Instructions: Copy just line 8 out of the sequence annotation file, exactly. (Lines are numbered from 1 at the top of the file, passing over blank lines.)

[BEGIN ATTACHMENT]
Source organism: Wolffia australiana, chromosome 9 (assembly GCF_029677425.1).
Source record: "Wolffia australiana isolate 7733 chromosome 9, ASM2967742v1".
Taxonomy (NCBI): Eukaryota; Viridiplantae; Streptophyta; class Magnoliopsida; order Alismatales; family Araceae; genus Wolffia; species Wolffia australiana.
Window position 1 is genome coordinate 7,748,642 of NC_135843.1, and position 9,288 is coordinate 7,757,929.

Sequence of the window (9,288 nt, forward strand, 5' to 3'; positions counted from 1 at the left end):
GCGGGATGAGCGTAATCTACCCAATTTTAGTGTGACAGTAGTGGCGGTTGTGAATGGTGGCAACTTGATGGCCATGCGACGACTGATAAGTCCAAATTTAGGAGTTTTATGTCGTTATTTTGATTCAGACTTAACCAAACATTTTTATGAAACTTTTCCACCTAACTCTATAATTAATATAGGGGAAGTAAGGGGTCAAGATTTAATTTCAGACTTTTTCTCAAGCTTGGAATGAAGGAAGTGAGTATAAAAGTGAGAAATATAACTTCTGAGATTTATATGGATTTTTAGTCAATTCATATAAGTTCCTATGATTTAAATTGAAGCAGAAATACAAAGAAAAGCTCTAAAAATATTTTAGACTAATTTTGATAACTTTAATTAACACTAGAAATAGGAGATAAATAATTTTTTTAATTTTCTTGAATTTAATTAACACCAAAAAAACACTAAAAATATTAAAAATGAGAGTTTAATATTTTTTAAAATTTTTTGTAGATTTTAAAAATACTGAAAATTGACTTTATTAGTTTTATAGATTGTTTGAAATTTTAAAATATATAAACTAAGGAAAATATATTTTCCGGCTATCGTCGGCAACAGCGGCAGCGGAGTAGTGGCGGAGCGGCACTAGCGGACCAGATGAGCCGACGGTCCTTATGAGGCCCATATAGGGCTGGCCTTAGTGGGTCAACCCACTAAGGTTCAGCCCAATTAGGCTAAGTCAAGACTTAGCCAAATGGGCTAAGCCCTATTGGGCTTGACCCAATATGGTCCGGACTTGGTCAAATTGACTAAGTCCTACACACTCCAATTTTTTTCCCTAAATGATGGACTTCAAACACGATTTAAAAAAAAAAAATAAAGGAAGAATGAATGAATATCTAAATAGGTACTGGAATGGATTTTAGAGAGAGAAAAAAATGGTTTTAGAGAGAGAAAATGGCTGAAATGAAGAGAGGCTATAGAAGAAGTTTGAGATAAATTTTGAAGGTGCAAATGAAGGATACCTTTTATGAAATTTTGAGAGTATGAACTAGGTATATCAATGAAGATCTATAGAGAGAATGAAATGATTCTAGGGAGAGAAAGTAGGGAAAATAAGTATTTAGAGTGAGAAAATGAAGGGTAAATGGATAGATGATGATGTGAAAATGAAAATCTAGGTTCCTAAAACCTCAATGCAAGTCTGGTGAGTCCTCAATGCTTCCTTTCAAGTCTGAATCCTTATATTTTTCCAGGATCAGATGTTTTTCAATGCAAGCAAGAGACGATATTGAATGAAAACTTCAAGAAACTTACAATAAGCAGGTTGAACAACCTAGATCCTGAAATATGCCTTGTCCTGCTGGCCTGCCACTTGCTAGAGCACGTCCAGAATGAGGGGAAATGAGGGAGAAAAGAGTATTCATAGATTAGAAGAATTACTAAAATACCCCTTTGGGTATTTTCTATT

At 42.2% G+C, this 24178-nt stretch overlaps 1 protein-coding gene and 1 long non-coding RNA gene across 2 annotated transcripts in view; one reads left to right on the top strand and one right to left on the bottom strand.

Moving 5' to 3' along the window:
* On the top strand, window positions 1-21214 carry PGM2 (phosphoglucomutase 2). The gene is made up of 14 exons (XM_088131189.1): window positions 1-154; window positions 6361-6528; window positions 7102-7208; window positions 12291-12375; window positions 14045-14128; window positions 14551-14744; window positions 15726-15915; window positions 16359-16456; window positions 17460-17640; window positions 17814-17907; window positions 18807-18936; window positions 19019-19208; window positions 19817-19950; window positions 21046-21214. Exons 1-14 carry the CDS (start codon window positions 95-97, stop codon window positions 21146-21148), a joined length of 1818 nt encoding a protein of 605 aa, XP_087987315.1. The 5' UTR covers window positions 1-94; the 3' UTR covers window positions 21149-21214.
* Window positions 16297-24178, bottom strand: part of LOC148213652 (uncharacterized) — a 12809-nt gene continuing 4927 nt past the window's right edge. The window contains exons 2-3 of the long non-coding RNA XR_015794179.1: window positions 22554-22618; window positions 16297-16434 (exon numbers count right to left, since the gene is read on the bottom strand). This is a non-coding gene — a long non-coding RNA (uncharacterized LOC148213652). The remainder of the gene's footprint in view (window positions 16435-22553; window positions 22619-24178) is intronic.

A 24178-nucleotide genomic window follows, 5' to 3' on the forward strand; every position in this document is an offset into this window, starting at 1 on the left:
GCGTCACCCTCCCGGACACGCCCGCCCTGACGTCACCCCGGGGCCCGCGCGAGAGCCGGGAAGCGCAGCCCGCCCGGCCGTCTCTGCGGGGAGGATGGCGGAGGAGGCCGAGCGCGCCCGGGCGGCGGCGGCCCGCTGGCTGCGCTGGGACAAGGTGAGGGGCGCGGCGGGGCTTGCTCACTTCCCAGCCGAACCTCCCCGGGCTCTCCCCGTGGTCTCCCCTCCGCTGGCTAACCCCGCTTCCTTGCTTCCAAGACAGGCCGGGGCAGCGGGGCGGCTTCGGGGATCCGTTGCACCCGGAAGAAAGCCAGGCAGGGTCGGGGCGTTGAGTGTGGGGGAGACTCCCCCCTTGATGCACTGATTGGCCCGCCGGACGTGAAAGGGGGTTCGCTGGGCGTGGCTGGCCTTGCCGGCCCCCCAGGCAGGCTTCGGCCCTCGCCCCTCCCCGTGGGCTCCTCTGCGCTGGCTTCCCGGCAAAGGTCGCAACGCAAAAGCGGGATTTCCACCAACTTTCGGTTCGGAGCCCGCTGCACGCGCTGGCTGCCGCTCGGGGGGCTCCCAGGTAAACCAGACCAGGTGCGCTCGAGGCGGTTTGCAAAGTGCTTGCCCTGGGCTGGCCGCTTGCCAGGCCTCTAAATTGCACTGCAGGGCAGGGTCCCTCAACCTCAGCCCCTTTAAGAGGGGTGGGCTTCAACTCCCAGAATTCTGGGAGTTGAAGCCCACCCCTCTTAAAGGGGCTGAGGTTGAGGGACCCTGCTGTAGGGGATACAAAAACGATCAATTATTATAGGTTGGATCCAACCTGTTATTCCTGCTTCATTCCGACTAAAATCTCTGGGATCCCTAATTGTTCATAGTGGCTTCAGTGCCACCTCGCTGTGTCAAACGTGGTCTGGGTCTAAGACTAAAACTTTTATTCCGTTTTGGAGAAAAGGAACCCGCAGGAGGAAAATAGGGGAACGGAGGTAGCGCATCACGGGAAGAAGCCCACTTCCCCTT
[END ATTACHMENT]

Moving 5' to 3' along the window: